White House's Jen Psaki Hits Out at Four New 'Extreme' State Laws

White House Press Secretary Jen Psaki has hit out at "extreme and harmful" bills signed into law in Arizona and Oklahoma that target transgender rights and abortion.

"Today, four extreme and harmful bills were signed into law in Oklahoma and Arizona, three targeting transgender youth (2 AZ, 1 OK) and one reproductive health care (AZ)," Psaki said in a tweet on Wednesday.

"These laws are unacceptable and we won't stop fighting for justice and equality."

Arizona Republican Gov. Doug Ducey and Oklahoma Gov. Kevin Stitt both signed bills into law on Wednesday that prevent transgender girls and women from playing on girls and women's sports teams.

Asked for comment, Stitt's spokeswoman Carly Atchison pointed Newsweek to her tweet responding to Psaki.

"This is the same administration who can't define what a 'woman' is, but I bet @PressSec pretends to be pro-women/a feminist when it's politically convenient for her and her boss," the tweet said. "Apparently that doesn't include girls in sports. Sad."

Ducey also signed a measure that prohibits gender confirmation surgery for minors, as well as one that would outlaw abortion after 15 weeks of pregnancy if the U.S. Supreme Court allows it.

His letter to Democratic Secretary of State Katie Hobbs, a supporter of abortion rights who is seeking to replace Ducey, mentions the Mississippi abortion law that's under review by the nation's highest court.

The court's decision in that case, Dobbs v. Jackson Women's Health Organization, could overrule Roe v. Wade, the landmark 1973 ruling that established the right to an abortion before fetal viability.

Caroline Mello Roberson, the regional director of NARAL Pro-Choice America, said politicians pushing abortion bans are "banking" on the Supreme Court upholding the Mississippi law and overturning Roe later this year.

"If that happens, it will open the floodgates to a barrage of dangerous legislation that gives politicians more power and control over our lives," Roberson said in a statement. "It has never been more clear that we need elected officials who will serve our communities, not legislate away our rights for political gain."

LGBTQ advocates condemned Ducey and Stitt for the laws targeting transgender youths, saying they further marginalize an already vulnerable community and noted that they were signed into law a day before Transgender Day of Visibility on Thursday.

The issue of transgender athletes in girls sports teams has become a political flashpoint, with several states enacting anti-transgender sports bans this year.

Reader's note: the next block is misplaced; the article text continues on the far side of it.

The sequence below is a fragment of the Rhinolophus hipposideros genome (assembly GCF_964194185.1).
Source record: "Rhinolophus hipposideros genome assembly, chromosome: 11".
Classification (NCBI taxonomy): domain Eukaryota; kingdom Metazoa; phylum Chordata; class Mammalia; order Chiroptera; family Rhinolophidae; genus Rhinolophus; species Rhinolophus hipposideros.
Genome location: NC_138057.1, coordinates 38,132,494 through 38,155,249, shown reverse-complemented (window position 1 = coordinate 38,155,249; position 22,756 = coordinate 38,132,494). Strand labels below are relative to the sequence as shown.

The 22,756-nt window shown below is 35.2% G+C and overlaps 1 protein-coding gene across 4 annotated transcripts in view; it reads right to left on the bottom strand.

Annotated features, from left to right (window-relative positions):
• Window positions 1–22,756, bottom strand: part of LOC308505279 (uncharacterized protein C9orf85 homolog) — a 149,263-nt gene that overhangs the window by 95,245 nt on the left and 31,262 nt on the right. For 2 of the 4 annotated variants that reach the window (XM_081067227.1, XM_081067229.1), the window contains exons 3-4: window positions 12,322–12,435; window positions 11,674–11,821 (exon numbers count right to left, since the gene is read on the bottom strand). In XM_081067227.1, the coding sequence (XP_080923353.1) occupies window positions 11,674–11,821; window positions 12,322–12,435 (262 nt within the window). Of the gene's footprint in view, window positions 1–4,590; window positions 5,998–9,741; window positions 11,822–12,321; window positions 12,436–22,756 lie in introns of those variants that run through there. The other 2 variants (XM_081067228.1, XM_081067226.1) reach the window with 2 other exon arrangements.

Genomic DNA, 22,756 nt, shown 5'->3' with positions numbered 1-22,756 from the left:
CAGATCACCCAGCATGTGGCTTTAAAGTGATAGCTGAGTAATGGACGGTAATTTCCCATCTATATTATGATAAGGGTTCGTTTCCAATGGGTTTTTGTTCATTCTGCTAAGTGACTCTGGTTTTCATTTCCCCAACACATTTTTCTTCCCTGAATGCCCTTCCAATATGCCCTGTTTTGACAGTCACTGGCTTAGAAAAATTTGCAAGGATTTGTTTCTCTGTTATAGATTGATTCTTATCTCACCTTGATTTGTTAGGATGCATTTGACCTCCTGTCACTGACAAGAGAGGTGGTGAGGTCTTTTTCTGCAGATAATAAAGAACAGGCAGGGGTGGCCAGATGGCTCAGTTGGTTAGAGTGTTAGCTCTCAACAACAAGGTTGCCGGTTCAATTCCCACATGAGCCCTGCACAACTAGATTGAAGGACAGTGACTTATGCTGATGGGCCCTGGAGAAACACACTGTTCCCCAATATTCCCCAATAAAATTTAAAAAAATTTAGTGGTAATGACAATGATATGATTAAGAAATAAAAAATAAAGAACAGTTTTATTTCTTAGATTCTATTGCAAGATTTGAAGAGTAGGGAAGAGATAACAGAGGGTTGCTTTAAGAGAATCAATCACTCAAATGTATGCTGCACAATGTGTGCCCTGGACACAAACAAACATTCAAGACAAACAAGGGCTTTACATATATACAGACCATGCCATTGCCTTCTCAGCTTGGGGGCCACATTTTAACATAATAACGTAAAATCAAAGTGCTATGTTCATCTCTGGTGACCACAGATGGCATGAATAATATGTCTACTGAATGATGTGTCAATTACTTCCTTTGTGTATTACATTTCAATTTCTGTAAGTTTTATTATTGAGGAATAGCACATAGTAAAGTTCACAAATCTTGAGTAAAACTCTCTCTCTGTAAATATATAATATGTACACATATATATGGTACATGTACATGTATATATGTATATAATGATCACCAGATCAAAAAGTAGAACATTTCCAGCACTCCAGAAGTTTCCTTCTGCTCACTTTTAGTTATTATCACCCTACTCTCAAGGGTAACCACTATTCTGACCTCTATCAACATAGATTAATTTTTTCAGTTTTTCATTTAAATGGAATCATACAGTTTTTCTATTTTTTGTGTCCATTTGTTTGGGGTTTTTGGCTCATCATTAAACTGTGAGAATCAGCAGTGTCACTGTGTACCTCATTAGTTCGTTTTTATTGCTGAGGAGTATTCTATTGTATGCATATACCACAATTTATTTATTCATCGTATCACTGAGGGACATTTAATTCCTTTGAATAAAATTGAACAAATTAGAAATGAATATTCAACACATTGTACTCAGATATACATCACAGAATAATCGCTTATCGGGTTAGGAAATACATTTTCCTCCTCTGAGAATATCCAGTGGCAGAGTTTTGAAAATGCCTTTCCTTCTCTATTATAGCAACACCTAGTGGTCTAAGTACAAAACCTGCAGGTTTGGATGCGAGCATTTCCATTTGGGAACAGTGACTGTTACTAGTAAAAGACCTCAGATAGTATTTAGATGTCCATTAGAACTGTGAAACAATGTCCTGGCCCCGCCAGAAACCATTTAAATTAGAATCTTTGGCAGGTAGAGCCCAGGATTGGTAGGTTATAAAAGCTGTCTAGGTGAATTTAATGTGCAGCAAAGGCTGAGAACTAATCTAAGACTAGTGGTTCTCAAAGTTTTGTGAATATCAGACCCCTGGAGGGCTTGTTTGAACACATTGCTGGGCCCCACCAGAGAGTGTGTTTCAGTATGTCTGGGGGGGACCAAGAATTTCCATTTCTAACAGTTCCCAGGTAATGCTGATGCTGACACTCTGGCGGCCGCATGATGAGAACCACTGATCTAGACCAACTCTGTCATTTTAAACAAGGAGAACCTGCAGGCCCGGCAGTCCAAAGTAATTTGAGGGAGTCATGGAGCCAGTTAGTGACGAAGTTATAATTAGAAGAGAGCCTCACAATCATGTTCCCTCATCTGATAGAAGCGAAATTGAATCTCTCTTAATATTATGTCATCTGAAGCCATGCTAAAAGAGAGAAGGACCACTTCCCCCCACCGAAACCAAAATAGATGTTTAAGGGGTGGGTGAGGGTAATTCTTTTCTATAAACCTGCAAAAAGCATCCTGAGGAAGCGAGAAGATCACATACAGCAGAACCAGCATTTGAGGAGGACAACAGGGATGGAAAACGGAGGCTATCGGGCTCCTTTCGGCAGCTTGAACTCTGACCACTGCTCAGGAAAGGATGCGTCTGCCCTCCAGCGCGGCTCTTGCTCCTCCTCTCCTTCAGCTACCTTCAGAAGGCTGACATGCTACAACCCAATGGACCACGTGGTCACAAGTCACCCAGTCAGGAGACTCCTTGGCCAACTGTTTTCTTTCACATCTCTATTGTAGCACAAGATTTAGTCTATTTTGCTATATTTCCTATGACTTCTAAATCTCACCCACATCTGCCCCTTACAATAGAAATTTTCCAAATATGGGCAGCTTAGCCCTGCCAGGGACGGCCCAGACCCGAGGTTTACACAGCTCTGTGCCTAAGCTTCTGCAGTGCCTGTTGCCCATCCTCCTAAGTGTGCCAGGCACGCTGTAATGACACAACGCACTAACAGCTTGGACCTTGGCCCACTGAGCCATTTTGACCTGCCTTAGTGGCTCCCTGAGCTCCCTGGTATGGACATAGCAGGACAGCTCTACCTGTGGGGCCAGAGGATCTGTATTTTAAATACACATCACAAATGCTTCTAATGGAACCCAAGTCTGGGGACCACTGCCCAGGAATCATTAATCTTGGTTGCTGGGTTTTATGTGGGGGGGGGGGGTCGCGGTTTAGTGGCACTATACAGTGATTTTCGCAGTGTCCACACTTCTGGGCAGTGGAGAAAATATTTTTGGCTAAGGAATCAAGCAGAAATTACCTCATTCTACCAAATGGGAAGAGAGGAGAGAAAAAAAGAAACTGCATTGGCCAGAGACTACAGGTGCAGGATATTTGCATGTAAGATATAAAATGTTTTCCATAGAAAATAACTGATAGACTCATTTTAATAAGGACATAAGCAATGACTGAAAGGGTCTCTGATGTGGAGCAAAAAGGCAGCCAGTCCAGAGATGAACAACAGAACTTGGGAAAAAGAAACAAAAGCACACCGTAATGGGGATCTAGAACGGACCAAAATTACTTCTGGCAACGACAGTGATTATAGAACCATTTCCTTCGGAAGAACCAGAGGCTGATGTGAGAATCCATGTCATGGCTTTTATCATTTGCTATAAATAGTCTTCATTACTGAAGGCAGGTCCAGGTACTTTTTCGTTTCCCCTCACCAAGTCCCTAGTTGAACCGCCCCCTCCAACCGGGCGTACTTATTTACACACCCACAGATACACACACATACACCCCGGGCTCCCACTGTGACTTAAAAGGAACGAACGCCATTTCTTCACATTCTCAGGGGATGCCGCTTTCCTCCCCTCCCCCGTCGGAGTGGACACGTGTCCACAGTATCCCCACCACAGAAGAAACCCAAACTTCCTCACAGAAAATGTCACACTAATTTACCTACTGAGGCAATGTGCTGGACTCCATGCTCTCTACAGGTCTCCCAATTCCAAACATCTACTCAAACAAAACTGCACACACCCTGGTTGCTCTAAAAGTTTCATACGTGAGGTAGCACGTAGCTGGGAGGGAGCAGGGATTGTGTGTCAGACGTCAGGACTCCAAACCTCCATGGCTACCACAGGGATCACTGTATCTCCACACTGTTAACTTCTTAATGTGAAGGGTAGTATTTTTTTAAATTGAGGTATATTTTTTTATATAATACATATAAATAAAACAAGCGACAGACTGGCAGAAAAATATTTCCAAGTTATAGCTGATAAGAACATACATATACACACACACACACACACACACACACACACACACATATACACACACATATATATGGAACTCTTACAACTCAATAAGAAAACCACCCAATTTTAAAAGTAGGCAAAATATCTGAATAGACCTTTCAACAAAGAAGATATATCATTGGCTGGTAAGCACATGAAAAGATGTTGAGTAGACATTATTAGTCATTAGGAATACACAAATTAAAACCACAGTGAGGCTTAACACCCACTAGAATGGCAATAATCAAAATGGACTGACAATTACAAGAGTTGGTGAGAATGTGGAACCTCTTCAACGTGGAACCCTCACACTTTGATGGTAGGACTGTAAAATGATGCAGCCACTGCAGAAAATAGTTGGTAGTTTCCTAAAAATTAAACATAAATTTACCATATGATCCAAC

Republicans argue that transgender athletes have an advantage when competing in girls sports teams, but opponents say those claims are baseless.

A 2017 report in the journal Sports Medicine that reviewed several studies found "no direct or consistent research" that suggests transgender people have an athletic advantage at any stage of their transition.

"While the problems transgender and nonbinary youth cause communities are hypothetical, the harms these laws will cause them are very real," said Sam Ames, director of advocacy and government affairs at The Trevor Project, a nonprofit organzation that works to prevent suicide among LGBTQ youth.

"This onslaught is not an accident; it is overwhelming by design and in direct response to progress in the fight for trans rights."

Meanwhile, the American Civil Liberties Union and the National Center for Lesbian Rights have pledged to sue to block Arizona's law banning gender-affirming surgery for those under the age of 18.

"The government can't violate our rights without a fight," the ACLU tweeted. "We, alongside @ACLUaz and @NCLRights, will see you in court."

The White House and Ducey's office have been contacted for additional comment.

Jen Psaki
White House Press Secretary Jen Psaki (L) arrives at a White House daily press briefing at the James S. Brady Press Briefing Room of the White House on March 21, 2022, in Washington, DC. Alex Wong/Getty Images

Update 3/31/22, 10.20 a.m. ET: This article has ben updated with a response from Carly Atchison.